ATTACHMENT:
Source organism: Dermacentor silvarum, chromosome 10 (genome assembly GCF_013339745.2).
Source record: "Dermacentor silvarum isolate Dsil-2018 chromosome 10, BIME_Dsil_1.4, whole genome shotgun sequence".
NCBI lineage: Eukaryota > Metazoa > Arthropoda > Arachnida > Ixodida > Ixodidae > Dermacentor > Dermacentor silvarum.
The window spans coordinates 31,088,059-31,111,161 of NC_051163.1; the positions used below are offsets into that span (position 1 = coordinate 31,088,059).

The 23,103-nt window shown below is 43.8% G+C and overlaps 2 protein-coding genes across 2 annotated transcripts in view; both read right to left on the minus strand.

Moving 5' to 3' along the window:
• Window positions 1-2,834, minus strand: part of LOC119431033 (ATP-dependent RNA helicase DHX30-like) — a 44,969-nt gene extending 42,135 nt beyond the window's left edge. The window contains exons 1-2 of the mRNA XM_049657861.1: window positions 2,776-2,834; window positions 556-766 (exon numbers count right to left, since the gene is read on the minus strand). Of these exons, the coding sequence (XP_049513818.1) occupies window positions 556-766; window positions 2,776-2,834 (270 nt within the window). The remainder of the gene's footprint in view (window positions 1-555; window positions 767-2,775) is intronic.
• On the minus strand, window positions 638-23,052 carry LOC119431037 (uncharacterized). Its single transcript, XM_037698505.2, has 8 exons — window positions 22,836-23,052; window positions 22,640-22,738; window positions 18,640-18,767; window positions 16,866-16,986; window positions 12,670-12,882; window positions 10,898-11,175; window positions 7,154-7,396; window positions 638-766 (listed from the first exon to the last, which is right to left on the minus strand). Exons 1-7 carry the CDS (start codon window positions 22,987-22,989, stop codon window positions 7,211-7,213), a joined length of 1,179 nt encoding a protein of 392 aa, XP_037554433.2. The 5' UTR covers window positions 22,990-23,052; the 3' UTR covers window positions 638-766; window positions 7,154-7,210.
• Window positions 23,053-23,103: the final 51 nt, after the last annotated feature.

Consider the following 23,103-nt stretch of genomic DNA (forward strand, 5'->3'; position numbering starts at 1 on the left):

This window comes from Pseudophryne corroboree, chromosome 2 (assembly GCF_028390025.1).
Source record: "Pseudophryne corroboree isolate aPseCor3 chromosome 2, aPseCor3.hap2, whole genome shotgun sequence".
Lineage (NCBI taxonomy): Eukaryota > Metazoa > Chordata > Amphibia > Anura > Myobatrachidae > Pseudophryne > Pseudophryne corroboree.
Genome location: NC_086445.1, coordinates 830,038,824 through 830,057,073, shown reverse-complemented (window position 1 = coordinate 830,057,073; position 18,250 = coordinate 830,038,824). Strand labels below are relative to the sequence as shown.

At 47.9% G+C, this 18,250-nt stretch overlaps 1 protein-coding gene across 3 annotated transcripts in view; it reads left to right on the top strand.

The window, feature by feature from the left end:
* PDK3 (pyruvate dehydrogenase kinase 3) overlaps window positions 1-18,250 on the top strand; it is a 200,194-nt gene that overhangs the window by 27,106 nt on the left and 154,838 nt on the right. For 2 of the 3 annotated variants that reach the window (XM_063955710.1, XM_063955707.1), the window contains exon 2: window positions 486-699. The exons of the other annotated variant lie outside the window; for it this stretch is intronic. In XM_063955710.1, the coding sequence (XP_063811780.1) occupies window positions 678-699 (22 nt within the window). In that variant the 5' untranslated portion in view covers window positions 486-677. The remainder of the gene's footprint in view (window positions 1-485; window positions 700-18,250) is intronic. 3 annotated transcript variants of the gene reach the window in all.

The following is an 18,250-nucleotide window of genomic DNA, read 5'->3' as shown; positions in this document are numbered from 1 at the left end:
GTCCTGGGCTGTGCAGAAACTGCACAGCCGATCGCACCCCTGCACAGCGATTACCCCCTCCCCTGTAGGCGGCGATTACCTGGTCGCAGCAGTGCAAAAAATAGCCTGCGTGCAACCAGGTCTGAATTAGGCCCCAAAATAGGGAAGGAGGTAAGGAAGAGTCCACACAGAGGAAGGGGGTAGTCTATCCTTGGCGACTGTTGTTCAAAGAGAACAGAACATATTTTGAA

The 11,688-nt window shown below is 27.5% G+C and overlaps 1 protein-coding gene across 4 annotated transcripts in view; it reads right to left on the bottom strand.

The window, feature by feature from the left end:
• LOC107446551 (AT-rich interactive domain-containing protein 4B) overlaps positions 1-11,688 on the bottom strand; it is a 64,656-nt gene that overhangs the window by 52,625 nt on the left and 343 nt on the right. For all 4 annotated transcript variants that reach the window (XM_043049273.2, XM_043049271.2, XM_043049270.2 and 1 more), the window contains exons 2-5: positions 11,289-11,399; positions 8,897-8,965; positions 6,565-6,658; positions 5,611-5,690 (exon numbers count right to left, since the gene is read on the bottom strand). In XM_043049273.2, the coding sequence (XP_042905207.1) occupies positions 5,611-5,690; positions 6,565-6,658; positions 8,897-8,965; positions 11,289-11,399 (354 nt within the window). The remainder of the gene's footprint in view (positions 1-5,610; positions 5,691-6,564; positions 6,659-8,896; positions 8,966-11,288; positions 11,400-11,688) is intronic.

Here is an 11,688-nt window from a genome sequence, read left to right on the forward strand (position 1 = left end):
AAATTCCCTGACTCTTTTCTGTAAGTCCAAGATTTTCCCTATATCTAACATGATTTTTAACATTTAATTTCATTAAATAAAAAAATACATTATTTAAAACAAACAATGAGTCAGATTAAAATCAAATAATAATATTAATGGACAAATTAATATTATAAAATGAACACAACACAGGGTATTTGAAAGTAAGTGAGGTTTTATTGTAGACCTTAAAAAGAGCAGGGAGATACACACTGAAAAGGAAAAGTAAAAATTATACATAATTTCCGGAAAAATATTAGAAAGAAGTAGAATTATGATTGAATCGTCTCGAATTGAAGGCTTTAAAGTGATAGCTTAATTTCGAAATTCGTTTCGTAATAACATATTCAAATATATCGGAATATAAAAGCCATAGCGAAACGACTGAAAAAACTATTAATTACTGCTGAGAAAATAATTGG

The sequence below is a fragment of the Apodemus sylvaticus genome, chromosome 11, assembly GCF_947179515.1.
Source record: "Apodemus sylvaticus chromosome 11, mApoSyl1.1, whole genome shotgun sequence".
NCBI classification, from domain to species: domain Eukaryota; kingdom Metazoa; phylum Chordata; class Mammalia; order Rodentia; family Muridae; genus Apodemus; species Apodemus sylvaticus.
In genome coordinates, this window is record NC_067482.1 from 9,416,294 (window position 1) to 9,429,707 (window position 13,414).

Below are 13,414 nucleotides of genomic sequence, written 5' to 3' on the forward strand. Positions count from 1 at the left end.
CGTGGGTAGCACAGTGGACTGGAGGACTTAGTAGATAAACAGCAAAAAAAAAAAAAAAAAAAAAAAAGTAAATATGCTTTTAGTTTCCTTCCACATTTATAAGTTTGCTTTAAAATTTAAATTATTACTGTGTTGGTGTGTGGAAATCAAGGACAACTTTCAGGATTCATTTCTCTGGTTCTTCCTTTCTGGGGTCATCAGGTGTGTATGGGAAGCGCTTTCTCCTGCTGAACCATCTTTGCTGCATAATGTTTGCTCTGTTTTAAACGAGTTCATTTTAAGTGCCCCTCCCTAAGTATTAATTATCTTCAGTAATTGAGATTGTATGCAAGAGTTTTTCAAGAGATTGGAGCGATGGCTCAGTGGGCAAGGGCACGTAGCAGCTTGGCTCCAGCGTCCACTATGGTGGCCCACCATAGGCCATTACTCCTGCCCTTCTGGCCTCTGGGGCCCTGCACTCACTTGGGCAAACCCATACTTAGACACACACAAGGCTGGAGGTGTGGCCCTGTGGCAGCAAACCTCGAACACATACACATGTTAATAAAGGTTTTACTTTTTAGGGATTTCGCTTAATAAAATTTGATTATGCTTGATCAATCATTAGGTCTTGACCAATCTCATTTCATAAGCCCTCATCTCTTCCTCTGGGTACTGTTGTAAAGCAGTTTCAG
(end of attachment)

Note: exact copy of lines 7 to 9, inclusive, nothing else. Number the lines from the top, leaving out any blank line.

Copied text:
• Window positions 1-2,834, minus strand: part of LOC119431033 (ATP-dependent RNA helicase DHX30-like) — a 44,969-nt gene extending 42,135 nt beyond the window's left edge. The window contains exons 1-2 of the mRNA XM_049657861.1: window positions 2,776-2,834; window positions 556-766 (exon numbers count right to left, since the gene is read on the minus strand). Of these exons, the coding sequence (XP_049513818.1) occupies window positions 556-766; window positions 2,776-2,834 (270 nt within the window). The remainder of the gene's footprint in view (window positions 1-555; window positions 767-2,775) is intronic.
• On the minus strand, window positions 638-23,052 carry LOC119431037 (uncharacterized). Its single transcript, XM_037698505.2, has 8 exons — window positions 22,836-23,052; window positions 22,640-22,738; window positions 18,640-18,767; window positions 16,866-16,986; window positions 12,670-12,882; window positions 10,898-11,175; window positions 7,154-7,396; window positions 638-766 (listed from the first exon to the last, which is right to left on the minus strand). Exons 1-7 carry the CDS (start codon window positions 22,987-22,989, stop codon window positions 7,211-7,213), a joined length of 1,179 nt encoding a protein of 392 aa, XP_037554433.2. The 5' UTR covers window positions 22,990-23,052; the 3' UTR covers window positions 638-766; window positions 7,154-7,210.
• Window positions 23,053-23,103: the final 51 nt, after the last annotated feature.